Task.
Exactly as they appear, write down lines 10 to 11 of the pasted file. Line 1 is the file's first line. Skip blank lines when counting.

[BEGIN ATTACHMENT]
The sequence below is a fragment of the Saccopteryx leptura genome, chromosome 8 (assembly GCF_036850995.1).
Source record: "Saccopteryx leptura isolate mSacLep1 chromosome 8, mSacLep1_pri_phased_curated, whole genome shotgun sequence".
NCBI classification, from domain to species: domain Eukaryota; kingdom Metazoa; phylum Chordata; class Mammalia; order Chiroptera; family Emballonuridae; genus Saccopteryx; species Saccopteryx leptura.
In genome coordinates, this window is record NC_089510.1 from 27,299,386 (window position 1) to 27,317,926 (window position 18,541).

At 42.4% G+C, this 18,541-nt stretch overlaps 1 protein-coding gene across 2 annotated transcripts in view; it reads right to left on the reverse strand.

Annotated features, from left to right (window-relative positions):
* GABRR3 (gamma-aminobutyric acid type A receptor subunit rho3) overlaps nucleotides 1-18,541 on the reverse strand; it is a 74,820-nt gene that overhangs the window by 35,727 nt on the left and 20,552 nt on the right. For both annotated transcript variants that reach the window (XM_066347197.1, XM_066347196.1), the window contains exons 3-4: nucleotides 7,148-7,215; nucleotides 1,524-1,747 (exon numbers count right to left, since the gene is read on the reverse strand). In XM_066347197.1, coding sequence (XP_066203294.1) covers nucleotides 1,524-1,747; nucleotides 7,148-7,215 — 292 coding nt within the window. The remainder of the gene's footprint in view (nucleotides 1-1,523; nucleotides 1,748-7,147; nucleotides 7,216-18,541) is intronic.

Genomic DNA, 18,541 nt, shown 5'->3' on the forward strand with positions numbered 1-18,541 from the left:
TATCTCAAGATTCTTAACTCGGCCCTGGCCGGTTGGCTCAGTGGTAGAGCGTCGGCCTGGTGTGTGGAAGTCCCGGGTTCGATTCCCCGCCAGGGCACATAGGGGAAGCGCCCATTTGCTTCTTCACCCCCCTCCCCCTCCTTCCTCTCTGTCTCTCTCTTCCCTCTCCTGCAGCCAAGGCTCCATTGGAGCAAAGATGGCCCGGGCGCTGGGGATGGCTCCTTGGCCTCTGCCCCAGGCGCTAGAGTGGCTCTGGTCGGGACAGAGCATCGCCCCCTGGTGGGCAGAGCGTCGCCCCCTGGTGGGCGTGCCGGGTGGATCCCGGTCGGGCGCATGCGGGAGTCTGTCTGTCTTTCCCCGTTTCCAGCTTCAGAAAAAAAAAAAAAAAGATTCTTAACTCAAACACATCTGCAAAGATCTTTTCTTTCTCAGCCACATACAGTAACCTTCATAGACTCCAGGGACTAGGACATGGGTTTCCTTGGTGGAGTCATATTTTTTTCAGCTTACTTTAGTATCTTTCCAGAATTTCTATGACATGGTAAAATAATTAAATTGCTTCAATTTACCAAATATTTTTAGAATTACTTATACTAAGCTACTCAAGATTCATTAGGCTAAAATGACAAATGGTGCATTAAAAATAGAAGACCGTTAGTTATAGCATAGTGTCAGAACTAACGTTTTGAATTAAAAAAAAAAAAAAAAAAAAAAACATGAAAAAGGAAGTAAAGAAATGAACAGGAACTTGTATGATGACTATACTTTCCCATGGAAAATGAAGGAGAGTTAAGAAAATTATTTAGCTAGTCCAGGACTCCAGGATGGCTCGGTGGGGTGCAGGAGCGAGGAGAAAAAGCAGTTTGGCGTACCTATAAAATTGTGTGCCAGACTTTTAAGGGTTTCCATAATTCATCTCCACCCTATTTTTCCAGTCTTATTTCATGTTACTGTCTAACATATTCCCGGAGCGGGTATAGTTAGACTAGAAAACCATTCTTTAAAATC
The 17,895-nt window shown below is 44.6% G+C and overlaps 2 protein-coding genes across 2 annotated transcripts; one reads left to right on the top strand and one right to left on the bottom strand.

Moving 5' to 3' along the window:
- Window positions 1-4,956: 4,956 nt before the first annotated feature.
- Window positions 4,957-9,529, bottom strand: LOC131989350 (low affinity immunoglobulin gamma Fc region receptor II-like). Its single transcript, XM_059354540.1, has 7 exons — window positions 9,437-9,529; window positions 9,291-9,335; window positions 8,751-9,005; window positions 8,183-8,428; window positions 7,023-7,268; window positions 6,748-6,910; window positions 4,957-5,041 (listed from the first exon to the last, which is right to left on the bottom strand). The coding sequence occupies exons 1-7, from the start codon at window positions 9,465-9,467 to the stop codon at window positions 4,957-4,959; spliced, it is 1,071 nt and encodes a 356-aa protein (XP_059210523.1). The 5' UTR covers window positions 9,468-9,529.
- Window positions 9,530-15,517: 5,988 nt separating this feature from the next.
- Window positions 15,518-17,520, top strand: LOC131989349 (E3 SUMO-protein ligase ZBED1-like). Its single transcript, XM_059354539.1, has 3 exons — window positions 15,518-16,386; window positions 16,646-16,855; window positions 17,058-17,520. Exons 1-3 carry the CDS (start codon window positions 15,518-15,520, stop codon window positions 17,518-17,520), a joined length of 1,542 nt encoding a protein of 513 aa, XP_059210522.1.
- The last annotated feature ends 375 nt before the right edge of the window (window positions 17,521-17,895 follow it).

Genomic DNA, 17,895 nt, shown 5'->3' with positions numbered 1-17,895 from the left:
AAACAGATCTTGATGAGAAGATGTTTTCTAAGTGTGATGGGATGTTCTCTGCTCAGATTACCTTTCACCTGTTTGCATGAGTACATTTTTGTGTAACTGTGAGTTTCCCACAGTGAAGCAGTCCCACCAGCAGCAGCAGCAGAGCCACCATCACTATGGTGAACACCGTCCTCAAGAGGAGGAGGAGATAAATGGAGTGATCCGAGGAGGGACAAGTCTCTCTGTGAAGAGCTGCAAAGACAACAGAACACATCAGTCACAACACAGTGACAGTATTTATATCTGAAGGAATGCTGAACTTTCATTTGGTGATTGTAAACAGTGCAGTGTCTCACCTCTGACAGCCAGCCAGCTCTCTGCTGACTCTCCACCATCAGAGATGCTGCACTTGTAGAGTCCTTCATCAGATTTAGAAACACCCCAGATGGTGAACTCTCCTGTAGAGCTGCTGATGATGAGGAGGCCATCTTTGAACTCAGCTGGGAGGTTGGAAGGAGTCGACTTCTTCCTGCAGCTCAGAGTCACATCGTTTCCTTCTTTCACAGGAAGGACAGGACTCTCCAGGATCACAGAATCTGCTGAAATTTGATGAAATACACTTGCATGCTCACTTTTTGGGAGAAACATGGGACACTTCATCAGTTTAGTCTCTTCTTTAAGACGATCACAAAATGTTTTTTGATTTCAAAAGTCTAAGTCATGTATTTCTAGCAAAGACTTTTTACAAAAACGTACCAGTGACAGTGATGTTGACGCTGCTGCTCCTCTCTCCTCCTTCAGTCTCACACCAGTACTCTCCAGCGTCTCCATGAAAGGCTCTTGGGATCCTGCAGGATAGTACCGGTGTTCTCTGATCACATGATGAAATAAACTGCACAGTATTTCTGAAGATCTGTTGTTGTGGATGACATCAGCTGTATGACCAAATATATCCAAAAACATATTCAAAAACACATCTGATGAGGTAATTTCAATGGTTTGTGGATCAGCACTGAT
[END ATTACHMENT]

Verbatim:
The 17,895-nt window shown below is 44.6% G+C and overlaps 2 protein-coding genes across 2 annotated transcripts; one reads left to right on the top strand and one right to left on the bottom strand.

Moving 5' to 3' along the window: